When characterizing the different levels involved in self-correction (a pervasive feature of normative behavior), I mentioned: (a) the application of concepts (the actions of applying or misapplying a concept), (b) The ability to evaluate (a) and (c) the modification of (a) according to the results of (b). Both causalist and interpretationist account of conceptual capacities fail to provide a consistent answer to account for the difference between conceptual mistake and absence of application overemphasizing one of the elements, (a) as a model for (b) in the case of causalism, (b) as the all-encompassing interpreter’s perspective in the case of interpretationism. My proposal, on the contrary, is to think of level (b) as constituted by sensitivity to correction, that is the ability to correct and monitor our own action in the light of the reactions of others toward those very actions23. In this case (a) corresponds to a kind of behavior that displays intentionality, being directed toward an object to which the behavior is responding and (b) corresponds to the dimension in which we self-monitor our reaction to the object by tuning it to the way other reacts to us and our directed behavior. Sensitivity to correction is a social disposition, that is, a disposition to tune our behavior to the assessments and normative feedbacks we get from others in particular interactions. It is then an evaluative attitude that involves the perceiving and attunement to the approval or disapproval from others. Finally, corresponding to (c), the way in which we apply concepts is of course modified through the assessments involved in (b): actually, we may say, assessing our conduct amounts – at least in the most early stages of the acquisition of language and conceptual abilities – to modifying it according to the approval or disapproval of others.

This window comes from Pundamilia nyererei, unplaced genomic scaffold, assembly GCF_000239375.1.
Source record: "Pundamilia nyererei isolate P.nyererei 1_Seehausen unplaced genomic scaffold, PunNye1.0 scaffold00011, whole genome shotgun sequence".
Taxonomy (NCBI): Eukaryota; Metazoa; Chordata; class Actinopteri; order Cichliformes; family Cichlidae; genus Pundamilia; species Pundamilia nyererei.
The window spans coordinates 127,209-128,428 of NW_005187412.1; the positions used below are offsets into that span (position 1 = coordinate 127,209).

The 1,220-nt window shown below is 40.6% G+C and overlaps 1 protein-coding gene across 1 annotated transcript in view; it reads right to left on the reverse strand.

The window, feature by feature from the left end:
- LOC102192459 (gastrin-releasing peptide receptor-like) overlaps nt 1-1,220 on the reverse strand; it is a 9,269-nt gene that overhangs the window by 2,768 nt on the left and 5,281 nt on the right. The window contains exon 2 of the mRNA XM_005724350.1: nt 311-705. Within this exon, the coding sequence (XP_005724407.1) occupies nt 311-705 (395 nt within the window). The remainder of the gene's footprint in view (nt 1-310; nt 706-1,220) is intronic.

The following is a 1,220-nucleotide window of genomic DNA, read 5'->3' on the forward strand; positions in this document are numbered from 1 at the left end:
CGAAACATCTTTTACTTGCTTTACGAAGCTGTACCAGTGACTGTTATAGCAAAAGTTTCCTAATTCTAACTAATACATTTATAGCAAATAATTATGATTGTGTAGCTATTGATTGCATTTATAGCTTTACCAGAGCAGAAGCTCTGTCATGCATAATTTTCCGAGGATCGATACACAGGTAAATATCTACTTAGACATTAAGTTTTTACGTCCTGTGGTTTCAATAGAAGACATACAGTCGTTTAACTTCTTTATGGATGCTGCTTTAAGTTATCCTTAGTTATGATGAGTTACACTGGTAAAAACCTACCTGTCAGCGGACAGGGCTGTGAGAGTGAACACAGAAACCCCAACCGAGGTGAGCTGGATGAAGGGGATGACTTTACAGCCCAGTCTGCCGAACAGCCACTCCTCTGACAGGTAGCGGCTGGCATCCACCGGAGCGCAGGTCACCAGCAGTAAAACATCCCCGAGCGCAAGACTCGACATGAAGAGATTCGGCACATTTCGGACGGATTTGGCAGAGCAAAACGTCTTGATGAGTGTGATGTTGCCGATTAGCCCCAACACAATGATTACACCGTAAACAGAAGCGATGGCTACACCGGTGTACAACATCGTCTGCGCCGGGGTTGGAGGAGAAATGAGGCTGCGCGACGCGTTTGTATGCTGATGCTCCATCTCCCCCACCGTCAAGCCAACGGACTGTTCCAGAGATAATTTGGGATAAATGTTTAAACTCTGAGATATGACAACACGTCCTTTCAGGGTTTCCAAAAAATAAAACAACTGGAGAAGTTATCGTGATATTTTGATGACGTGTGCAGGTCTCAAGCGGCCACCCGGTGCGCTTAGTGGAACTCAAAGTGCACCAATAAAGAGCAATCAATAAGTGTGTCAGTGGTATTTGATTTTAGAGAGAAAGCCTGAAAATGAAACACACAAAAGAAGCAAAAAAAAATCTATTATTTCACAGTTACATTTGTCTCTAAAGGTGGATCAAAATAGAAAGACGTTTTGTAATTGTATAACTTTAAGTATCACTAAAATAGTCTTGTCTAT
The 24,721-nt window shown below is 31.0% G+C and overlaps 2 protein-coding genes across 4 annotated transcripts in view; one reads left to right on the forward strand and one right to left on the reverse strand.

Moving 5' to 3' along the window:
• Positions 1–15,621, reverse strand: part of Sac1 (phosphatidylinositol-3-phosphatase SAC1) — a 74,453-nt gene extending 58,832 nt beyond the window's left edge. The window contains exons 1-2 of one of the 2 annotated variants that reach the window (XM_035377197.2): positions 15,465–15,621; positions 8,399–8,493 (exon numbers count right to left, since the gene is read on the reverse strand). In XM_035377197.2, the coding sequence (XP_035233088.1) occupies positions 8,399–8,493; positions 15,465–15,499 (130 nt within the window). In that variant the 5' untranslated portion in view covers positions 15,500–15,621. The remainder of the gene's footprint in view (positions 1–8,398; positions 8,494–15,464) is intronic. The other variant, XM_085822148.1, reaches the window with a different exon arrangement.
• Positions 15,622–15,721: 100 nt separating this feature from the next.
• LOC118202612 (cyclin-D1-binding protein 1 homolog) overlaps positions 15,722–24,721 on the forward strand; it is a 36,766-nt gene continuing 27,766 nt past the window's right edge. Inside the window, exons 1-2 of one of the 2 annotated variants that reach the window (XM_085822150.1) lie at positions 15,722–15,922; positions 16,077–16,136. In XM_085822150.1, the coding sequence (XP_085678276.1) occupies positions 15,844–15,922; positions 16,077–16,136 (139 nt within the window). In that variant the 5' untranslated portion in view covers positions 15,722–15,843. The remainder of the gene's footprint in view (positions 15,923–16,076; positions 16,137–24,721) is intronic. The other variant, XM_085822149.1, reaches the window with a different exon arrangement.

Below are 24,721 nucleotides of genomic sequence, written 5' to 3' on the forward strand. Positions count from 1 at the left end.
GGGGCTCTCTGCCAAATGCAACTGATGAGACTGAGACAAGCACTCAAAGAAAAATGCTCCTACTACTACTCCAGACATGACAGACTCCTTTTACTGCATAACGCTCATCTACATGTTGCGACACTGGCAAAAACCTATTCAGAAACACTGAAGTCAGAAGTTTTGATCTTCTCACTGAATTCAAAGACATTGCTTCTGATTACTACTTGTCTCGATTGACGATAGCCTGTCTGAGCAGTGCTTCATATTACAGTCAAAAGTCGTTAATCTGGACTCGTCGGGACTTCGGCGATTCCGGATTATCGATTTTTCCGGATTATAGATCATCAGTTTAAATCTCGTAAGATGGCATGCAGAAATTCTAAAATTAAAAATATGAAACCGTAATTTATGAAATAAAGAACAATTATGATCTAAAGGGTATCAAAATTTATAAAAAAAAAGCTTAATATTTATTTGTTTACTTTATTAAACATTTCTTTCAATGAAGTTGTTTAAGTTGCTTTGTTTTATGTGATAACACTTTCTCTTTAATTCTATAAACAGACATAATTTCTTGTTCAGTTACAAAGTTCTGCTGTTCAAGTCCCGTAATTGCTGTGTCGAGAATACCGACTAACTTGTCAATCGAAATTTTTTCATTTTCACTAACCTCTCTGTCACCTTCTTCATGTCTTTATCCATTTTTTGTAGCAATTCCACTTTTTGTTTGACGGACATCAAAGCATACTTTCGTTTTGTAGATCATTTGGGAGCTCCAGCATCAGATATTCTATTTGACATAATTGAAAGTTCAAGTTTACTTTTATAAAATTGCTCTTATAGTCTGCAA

We may now characterize the difference between conceptual mistakes and absence of application given the framework I have just presented. This distinction will take different shapes along the different stages involved in learning and grasping concepts. It will first consist in the ability to correct ourselves by tuning the other person’s assessments (monitoring myself through you, trying to make my own the perspective of the other with whom the interaction is taking place). It is a self-monitoring mechanism based upon the convergence of joint attention mechanisms that identify what is salient in the context and of the other’s monitoring of my own performance; the individual monitors her conduct taking into account both what she is directed to (level a) and assessing it in accordance to the assessment of others (level b), by then modifying the behavior accordingly (level c). It is precisely through responding to the other’s gaze and his attitudes of approval or disapproval that a criteria for the application of a concept in practice can be thought to be in place, as a standard of correction, hence distinguishing the case at stake from one in which the concept is not relevant at all, a case of absence of application. The concept in question would be poor in content at this point and its boundaries blurry. Thus conceptual competence at this stage is understood as a minimum conceptual understanding: but that minimum is exhibited precisely by the fact that the behavior is sensitive to a distinction between right and wrong ways of acting according to specific standards of correction (concepts), and this in turn is equivalent to there being a right way of acting in the world that the other and I share. Sensitivity to correction is, we may say, the phenomenological exhibition of the normativity of concepts. We can thus distinguish conceptual mistakes from cases of absence of application in that the subject is responding to the assessment of his behavior by modifying it accordingly as will not be the case if it were a case of absence of application. So, what makes the crucial difference is sensitivity to correction, a sensitivity that is displayed in actual interactions. Now, as learning progresses, self-correction gains independence from the presence of actual assessors. And then the subject self-corrects herself according to different actual or imagined scenarios and perspectives that she can reenact. Sociability is still a pervasive and crucial element of self-correcting behavior but is now exhibited as the very idea that I can be wrong according to different standards (which equates to the idea that there are other perspectives)24.